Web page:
When it comes to protecting the data on your computer, you can’t do better than strong encryption. Properly encrypted, your files are safe even if a ne’er-do-well gains access to your computer, either physically or through a network. In the past, we’ve discussed how to use various encryption tools to encrypt individual files or create virtual, encrypted drives. Now, we’ll look at how to get maximum security by encrypting your boot disk using the BitLocker full-drive encryption system that’s built into Windows 7 Ultimate and Enterprise.
All things eventually come to an end, and for Windows XP and its legion of holdouts, the end is nigh. It's a dead OS walking and the governors at Microsoft aren't going to pick up the phone at the last moment and give it yet another stay of execution. Microsoft general manager for Windows Commercial marketing, Rich Reynolds, confirmed as much in an interview with InformationWeek.
The Windows engineering team continues to share its insights into the Windows 8 development process on the frequently updated Building Windows 8 blog. On Monday, the developers turned their attention to the evolution of the Start menu,” posting what is the first post in a series on the “Start screen and the evolution of the core activity of launching and switching apps.” Hit the jump for more.
A lot of the talk these days – and heck, even the cover of our October issue – goes to Windows 8 guesses, predictions, tidbits and rumors. It makes sense; Microsoft’s making a lot of changes in their shiny new operating system. But don’t forget that the one we have now got a whole lot of things right, too. At the BUILD conference in California today, Windows Prez Steve Sinofsky beat that fact into our heads by dropping some jaw-dropping stats about Windows 7 in anticipation of the Windows 8 unveiling going on today.
Nothing will put a crimp in your computing style quite like a Windows error. Although Microsoft's OS has gotten exponentially more stable over the years, it's still very possible for Windows system files to become corrupt. When you encounter a Windows error, your first instinct may be to back up your data, grab the ol' installation disk, and weep silently as you press the Reformat button. We're here to tell you there's another way.
Even though Windows 7 rocks the socks off the decade-old XP and the lackluster ball of consumer disappointment known as Vista, Microsoft has had a hard time convincing PC users to make the switch to their new (well, two years old) operating system. When 2011 first rolled around, less than one in ten North American PCs rocked Redmond's latest offering. Expect that number to look a whole lot different by New Year's; one leading analytical firm says Windows 7 will be the most common OS in the world by the time 2012 rears its ugly head.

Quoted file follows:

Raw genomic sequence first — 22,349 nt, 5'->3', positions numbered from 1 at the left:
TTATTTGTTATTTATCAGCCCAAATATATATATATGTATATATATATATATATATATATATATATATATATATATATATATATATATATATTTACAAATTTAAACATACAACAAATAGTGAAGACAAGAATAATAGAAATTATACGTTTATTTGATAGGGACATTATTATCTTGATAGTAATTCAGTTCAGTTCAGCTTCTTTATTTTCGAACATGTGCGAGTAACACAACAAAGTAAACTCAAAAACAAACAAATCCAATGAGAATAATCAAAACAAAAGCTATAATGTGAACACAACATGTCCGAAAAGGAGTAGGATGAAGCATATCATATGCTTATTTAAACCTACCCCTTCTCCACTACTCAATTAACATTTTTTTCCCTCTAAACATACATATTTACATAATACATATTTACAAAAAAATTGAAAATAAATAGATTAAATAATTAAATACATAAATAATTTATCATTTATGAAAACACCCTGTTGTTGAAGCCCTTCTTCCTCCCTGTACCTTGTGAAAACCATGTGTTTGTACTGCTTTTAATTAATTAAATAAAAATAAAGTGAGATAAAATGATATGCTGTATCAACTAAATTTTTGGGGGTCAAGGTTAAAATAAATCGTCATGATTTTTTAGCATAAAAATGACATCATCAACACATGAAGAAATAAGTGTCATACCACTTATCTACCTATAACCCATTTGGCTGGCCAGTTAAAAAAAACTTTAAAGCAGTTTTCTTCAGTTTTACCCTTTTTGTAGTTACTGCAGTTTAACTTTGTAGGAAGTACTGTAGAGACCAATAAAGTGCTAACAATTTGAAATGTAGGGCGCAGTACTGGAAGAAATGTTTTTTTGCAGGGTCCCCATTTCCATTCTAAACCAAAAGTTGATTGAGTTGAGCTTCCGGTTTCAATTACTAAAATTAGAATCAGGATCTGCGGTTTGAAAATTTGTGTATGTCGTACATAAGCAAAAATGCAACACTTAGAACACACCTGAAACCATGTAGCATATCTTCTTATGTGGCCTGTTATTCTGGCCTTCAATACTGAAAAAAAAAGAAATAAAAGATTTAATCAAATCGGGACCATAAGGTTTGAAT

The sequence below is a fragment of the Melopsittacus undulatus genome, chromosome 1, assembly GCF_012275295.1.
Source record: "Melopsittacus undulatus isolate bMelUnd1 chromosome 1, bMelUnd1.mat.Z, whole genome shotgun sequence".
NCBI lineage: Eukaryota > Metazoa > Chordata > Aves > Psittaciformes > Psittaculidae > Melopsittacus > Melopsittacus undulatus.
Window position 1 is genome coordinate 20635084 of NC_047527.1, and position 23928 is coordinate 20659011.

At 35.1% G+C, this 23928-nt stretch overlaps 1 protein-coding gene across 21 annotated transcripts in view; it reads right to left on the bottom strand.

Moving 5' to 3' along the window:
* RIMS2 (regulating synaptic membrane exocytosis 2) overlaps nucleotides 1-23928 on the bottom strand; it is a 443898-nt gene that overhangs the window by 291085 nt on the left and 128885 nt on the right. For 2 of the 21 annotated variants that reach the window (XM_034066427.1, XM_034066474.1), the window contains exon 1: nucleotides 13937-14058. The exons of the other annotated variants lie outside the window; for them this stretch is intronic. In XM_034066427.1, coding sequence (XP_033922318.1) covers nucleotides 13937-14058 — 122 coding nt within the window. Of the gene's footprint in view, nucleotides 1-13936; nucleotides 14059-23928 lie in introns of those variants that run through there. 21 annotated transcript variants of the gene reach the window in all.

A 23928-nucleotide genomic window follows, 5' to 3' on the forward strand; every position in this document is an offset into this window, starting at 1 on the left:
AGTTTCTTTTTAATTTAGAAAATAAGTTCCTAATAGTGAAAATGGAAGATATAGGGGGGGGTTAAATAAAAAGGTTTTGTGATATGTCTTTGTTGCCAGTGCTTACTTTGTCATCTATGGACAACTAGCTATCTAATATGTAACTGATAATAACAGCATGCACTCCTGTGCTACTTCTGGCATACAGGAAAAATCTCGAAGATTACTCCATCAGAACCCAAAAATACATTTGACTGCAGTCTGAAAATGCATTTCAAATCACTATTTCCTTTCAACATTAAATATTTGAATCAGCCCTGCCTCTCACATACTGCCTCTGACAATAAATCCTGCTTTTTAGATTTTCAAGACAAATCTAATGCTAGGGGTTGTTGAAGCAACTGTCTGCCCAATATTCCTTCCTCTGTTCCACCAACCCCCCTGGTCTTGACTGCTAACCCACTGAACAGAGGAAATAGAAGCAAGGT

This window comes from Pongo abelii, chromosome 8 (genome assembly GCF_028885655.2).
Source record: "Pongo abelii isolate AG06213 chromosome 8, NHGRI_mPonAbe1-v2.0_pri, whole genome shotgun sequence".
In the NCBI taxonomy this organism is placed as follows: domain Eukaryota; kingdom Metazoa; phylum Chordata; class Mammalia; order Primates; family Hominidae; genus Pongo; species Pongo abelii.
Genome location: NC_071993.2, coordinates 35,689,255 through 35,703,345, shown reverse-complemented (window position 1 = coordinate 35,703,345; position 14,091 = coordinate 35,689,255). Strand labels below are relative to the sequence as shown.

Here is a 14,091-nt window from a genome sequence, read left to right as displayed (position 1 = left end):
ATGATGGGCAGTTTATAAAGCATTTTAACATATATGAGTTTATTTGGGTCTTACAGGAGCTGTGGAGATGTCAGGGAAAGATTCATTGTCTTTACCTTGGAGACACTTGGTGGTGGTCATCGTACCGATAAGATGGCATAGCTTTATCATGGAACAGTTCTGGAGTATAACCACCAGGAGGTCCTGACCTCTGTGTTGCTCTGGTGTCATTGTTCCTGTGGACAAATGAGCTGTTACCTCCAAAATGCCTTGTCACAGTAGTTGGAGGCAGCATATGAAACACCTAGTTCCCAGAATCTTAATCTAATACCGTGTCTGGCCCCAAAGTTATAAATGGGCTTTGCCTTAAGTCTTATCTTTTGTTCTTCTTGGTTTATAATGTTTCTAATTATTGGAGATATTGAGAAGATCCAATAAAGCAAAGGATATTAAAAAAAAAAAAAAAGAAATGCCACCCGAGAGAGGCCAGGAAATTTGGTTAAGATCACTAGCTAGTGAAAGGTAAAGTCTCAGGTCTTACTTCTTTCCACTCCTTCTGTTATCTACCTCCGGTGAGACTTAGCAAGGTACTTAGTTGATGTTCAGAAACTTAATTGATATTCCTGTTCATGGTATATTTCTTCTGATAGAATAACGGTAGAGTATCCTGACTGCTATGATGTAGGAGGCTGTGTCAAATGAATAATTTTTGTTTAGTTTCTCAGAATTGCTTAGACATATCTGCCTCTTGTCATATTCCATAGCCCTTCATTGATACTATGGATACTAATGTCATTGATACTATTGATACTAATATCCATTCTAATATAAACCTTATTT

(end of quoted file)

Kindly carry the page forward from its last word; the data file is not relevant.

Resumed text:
Of the many new features introduced in Windows 7, the humble Problem Steps Recorder was one of the least talked-about. At first glance, the application—which combines an automatic screenshot utility and a sort of low-grade keylogger—appears to be nothing more than a tool to make life a little easier for Microsoft’s legion of support personnel. Upon closer inspection, there’s actually much more to the Problem Steps Recorder.
As it does on the second Tuesday of each month, Microsoft today delivered this month’s installment of security updates. June’s edition of Patch Tuesday only includes four security bulletins, which is significantly less compared to last month’s consignment of 16 security bulletins. Between them, the security bulletins released today address 22 vulnerabilities.
Microsoft’s annual Worldwide Partner Conference got underway in Los Angeles earlier today with a keynote by Steve Ballmer, who took the opportunity to thank the software leviathan’s partners for making Windows 7 the fastest-selling operating system in history and to apprise them of the record-shattering OS’s latest feat. According to Ballmer, the company has now sold more than 400 million Windows 7 licenses.
Microsoft's marketing machine tried to convince Windows users that Windows 7 was a collective effort based on your ideas. "Windows 7. Should have called it Windows Kevin. I'm a PC, and Windows 7 was my idea," an actor says in one of Microsoft's commercials promoting its latest and greatest operating system. If Windows 7 was the people's OS, as Microsoft's clever ad campaign would have everyone believe, then what's Windows 8?